Grand Tour Plaster Intaglios after Bertel Thorvaldsen, c. 1828–44

c. 1828–44
Frame: 26.5cm x 26.5cm
Standard Parcel
£ 220
This item is available to view and buy at:
13A Bangor Road
Six plaster-cast (white gesso) impressions of intaglios after the statuary of Bertel (Albert) Thorvaldsen (1770-1844) in a 20th century walnut box frame. They are fine examples of the souvenirs brought back by Georgians of their Grand Tour to Italy. Goethe himself "owned many thousands of casts [and] told his correspondents years later that no greater treasure could be brought back from Rome."
The intaglios are numbered on the side and were originally part of a larger collection, often presented in a faux book. The Met Museum has examples of these by the nineteenth-century Roman gem engravers Giovanni Liberotti and Francesco Carnasecchi who specialized in making souvenirs of European masterpieces. Three of our intaglios are similar to Carnasecchi’s reproductions of Thorvaldsen’s sculptures (1992.405.1–.35).
The intaglios are in excellent condition given the fragility of plaster, with only slight damage to the top of Cupid and the dog. They are wrapped in their original gilt paper and displayed on a royal blue felt background.
During the early 19th century, Danish artist Bertel Thorvaldsen (1770-1848) was considered the greatest sculptor in Europe. Admitted to the Royal Danish Academy of Fine Arts School at the early age of eleven, he went on to study the Copenhagen Academy of Fine Arts, and a year later went to Rome on a scholarship. He remained in Italy until 1838, where he incorporated the styles of ancient Greece and Rome into his own work. In doing so, he became one of the leaders of the Neoclassical movement, which spanned the 18th and 19th centuries. His fame and reputation led to commissions from public and private patrons across Europe, including Czar Alexander I.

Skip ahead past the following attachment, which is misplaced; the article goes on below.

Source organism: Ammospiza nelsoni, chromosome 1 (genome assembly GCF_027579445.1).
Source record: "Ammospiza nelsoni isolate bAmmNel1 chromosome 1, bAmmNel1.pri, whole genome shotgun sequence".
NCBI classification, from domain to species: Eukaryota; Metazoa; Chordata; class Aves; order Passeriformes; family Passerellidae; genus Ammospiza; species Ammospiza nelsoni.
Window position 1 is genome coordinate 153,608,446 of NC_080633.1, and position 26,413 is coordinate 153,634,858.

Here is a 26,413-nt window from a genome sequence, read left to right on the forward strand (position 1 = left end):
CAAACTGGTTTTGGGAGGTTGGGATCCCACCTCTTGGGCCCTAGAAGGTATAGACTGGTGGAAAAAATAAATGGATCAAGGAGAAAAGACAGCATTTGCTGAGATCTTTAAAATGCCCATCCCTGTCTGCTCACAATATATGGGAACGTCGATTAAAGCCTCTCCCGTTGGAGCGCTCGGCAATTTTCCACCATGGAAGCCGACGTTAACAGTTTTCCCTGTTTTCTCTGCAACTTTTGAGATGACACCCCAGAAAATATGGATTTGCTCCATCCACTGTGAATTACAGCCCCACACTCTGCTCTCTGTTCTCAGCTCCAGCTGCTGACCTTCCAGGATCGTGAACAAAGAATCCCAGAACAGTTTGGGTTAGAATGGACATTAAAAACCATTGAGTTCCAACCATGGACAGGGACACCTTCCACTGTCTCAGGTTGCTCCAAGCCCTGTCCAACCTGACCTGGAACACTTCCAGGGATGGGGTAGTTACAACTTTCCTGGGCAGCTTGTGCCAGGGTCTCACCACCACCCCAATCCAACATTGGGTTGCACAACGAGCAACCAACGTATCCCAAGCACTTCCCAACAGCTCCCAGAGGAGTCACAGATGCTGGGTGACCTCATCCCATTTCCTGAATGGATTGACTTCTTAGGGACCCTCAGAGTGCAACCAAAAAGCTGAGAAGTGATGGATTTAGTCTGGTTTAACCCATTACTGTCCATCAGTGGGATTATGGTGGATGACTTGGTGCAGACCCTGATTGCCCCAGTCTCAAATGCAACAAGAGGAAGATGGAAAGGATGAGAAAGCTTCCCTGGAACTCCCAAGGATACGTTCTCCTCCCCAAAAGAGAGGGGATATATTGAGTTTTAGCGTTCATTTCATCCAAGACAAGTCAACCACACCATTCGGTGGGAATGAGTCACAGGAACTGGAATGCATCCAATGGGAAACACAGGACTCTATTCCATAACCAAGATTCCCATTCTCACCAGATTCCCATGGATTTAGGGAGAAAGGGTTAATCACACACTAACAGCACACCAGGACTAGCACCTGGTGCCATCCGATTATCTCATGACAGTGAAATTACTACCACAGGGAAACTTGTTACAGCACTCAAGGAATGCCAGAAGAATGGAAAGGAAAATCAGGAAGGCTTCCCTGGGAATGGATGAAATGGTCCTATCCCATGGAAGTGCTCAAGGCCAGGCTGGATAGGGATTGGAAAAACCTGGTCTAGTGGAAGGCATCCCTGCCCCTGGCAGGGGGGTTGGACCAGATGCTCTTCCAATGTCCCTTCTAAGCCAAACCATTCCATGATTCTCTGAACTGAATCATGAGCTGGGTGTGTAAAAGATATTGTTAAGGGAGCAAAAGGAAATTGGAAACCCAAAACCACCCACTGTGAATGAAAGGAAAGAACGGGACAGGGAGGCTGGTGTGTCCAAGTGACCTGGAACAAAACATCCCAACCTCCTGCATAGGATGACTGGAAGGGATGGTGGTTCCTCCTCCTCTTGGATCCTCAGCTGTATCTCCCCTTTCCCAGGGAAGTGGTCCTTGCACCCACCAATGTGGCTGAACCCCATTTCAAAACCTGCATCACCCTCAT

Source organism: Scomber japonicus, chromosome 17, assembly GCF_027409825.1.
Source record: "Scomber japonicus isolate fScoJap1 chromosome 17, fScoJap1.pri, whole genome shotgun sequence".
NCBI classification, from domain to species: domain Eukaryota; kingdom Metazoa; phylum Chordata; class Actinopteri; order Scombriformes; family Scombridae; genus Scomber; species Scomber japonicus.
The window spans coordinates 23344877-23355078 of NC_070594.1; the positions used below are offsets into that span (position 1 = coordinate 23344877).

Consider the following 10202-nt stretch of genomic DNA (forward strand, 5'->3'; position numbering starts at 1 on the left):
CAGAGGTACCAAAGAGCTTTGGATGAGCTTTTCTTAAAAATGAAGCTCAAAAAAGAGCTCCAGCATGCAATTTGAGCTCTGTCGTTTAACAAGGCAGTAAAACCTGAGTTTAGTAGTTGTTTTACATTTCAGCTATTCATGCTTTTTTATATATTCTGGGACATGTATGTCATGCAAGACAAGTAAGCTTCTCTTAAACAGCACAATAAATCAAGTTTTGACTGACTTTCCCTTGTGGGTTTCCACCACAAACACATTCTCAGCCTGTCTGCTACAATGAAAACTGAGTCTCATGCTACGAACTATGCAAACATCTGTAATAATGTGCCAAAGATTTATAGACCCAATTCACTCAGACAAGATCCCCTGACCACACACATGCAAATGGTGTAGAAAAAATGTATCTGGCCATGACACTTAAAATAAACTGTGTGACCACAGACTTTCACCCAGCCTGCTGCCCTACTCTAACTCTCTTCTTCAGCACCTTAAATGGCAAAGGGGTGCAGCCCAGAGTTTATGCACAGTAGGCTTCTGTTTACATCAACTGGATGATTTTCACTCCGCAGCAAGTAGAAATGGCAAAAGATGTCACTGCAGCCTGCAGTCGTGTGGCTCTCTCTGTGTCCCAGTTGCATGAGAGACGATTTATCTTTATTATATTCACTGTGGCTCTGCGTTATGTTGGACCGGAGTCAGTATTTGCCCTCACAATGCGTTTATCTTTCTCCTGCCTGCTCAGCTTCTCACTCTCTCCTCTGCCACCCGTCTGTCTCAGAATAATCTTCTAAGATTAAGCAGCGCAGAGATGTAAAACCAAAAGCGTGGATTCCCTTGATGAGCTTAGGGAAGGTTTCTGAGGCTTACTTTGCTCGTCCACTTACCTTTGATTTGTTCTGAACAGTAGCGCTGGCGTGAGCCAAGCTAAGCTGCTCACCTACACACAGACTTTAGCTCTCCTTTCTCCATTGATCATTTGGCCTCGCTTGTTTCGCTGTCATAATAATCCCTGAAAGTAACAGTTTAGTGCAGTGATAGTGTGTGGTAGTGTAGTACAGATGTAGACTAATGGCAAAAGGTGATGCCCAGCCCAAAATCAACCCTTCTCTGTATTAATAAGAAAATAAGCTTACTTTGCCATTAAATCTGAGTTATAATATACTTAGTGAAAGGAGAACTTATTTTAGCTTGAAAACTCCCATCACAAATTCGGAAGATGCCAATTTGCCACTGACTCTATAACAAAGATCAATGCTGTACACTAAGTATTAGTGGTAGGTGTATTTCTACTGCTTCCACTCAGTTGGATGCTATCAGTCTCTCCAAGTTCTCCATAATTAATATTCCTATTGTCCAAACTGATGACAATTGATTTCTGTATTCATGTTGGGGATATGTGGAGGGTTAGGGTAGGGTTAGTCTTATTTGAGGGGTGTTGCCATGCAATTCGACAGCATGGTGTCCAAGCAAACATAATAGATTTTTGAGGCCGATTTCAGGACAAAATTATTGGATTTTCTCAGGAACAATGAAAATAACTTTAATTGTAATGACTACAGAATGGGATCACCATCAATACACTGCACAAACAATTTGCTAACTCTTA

The larger intaglio (6.5x6cm) shows Alexander the Great’s triumphal entry into Babylon at the head of the Macedonian army. Alexander is depicted in a four-horse chariot driven by Victory. It comes from a stucco frieze, 32 metres in length, ordered by Napoleon I in 1813 for a room in the Palazzo Qurinale at Rome. Marble versions also exist in the Villa Carlotta at Cadeabbia on Lake Como and in the Christiansborg Palace, Copenhagen.
The second large intaglio features Cupid and a dog, a symbol of fidelity (6x5cm). The smaller ones show:
Ganymede with Jupiter‘s Eagle, 1817 (2.2x2cm). In Greek mythology the boy Ganymede was carried up into the sky, to the home of the gods on Olympus to be the gods’ taster. According to legend it was Zeus, in the shape of an eagle, who took the boy from Phrygia.>
Hercules and Hebe, 1808 (3.8x4cm). Hebe is the goddess of youth. Here she is pouring the draught of immortality for Hercules, who is recognized by his club and the lion’s skin on which he is sitting.
A Genio Lumen, c. 1828 (3cm). Art is depicted by a woman drawing with poetry and music represented by the scrolls and the lyre. A boy with the angel’s wings is the genius bringing illumination or inspiration.